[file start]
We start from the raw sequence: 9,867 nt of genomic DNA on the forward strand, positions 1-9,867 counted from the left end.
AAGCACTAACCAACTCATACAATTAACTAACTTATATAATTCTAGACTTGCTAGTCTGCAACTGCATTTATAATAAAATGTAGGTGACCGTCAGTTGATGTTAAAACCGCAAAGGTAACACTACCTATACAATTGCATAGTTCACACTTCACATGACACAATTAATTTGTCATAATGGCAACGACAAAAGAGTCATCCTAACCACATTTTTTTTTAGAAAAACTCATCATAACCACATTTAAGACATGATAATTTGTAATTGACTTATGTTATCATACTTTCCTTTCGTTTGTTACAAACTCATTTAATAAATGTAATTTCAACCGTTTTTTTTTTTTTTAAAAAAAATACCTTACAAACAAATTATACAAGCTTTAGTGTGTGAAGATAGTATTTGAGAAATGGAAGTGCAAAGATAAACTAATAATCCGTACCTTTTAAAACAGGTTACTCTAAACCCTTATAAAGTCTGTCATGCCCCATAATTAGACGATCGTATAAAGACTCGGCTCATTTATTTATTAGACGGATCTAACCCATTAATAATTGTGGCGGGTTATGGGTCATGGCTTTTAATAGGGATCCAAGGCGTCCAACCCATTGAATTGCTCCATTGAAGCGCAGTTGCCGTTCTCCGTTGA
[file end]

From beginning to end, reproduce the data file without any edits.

We start from the raw sequence: 9,867 nt of genomic DNA on the forward strand, positions 1-9,867 counted from the left end.
AAGCACTAACCAACTCATACAATTAACTAACTTATATAATTCTAGACTTGCTAGTCTGCAACTGCATTTATAATAAAATGTAGGTGACCGTCAGTTGATGTTAAAACCGCAAAGGTAACACTACCTATACAATTGCATAGTTCACACTTCACATGACACAATTAATTTGTCATAATGGCAACGACAAAAGAGTCATCCTAACCACATTTTTTTTTAGAAAAACTCATCATAACCACATTTAAGACATGATAATTTGTAATTGACTTATGTTATCATACTTTCCTTTCGTTTGTTACAAACTCATTTAATAAATGTAATTTCAACCGTTTTTTTTTTTTTTAAAAAAAATACCTTACAAACAAATTATACAAGCTTTAGTGTGTGAAGATAGTATTTGAGAAATGGAAGTGCAAAGATAAACTAATAATCCGTACCTTTTAAAACAGGTTACTCTAAACCCTTATAAAGTCTGTCATGCCCCATAATTAGACGATCGTATAAAGACTCGGCTCATTTATTTATTAGACGGATCTAACCCATTAATAATTGTGGCGGGTTATGGGTCATGGCTTTTAATAGGGATCCAAGGCGTCCAACCCATTGAATTGCTCCATTGAAGCGCAGTTGCCGTTCTCCGTTGA